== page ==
Flux-balance analysis was used to simulate system flux distributions during acute hypoxia for each group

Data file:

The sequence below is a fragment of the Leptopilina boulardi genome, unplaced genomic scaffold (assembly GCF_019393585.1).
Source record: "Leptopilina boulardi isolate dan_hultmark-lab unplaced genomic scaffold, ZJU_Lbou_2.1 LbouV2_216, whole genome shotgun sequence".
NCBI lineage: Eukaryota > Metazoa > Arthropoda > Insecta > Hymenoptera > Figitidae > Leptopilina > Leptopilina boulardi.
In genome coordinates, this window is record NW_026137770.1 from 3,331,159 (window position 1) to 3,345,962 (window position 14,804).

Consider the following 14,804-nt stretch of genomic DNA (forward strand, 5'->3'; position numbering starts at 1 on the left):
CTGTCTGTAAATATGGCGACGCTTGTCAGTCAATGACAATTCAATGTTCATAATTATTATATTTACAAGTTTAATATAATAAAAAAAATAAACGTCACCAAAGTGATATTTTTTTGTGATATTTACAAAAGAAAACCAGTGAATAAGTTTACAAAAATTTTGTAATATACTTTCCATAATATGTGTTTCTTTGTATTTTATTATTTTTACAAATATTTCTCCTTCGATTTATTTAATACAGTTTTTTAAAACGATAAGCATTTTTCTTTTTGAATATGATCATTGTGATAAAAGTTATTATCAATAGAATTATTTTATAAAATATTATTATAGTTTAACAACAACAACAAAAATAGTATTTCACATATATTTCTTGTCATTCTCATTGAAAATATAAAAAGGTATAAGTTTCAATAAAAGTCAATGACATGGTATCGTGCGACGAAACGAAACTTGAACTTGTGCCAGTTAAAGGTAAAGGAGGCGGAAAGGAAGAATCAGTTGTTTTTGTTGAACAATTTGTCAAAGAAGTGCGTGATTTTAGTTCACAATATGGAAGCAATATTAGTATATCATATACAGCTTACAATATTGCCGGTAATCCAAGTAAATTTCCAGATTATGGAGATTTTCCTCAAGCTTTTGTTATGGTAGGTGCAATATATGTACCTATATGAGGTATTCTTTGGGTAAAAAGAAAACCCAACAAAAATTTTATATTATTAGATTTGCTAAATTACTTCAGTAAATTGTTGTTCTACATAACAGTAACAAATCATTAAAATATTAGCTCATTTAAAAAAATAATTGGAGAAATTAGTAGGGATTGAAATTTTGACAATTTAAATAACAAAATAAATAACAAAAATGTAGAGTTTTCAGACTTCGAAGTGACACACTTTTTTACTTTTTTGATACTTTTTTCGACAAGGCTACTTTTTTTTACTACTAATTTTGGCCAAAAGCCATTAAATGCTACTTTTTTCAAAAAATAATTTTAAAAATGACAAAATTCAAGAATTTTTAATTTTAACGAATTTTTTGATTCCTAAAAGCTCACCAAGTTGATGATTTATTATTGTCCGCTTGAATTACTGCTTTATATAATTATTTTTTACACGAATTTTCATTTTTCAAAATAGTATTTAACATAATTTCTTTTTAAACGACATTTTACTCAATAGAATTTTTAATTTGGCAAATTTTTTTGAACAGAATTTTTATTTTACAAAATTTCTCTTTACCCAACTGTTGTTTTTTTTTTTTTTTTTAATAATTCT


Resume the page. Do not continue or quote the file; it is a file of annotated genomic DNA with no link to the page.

to all of these metabolites via a stoichiometrically precise reaction network that includes and therefore balances NAD+ and NADH. Also important is the timescale of the experiments. Creatine and phosphocreatine are important as a buffer for short-term fluctuations in ATP/ADP ratios, and ade- nylate kinase similarly protects ATP/AMP ratios in the short term. However, we have chosen a 4-hour timescale to emphasize steady-state fluxes over short-term feedback, and so even though these reactions exist in the model, they are not used. Ten metabolites were chosen for fitting the model, based on the requirements that they were present in the NMR spectra in sufficient concentrations for all experimental conditions, were represented in our metabolic reconstruction, and changed concentration in a direction that was feasible with the model. Fluxes were approximated by dividing differences in two concentrations by the experiment time, and standard errors for fluxes were derived by adding the variances of the two concentration measurements. Glycogen availability was left unconstrained for all simulations. This assumption was supported by the large increase in free glucose for most hypoxic measurements, indicating that glycogen and trehalose breakdown supplied glucose monomers faster than the system could use them. Reactions for fatty acid catabolism are present in the model, but literature data has suggested that flight muscle metabolism in closely related insects is almost completely based on carbohydrates. The large deposits of glycogen in flight muscle of flies, the depletion of these reserves after prolonged flights, and the rapid catabolism by flight muscle in vitro, indicate that glycogen is the carbohydrate that provides the major source of energy for meeting the metabolic requirements of active flight. Instead, for each experiment we swept the oxygen consumption constraint over ranges that encompassed the qualitative features of the model. Oxygen consumption requirements in simulation Every simulation required some minimum level of oxygen to produce the organic end products observed in the NMR spectra, below which the model was infeasible. The minimum feasible oxygen uptake was less than 5 nmol O2 per minute per mg protein for all three simulations, much lower than physiological measurements of normoxic oxygen uptake on the order of 1,000 and 3,000 nmol O2 per minute per mg protein in mitochondria, and PubMed ID:http://www.ncbi.nlm.nih.gov/pubmed/19799681 per mg dry weight in whole flies, respectively. In SCH58261 cost hypoxia at 4% O2, oxygen consumption was previously measured roughly on the order of 2,200 nmol O2 per mg, deviating only a small amount between nave and adapted flies, and still two orders of magnitude higher than the minimum uptake suggested by the model. A trend of lower minimum oxygen consumption in adapted flies can be seen, possibly suggesting greater flexibility in regulating oxygen demand, but this trend was not statistically significant for the three groups tested. Key hypoxia tolerance indicators At the physiological ranges of oxygen uptake noted above, mitochondrial respiration still dominates central metabolism, masking subtler differences in fluxes. Therefore, to focus on interesting differences between groups and since we do not have measurements of true oxygen uptake “operating points” for each group, we compared ATP production across models using a common oxygen uptake that was as low as possible while still producing a feasible result for all simulations. The true flux distrib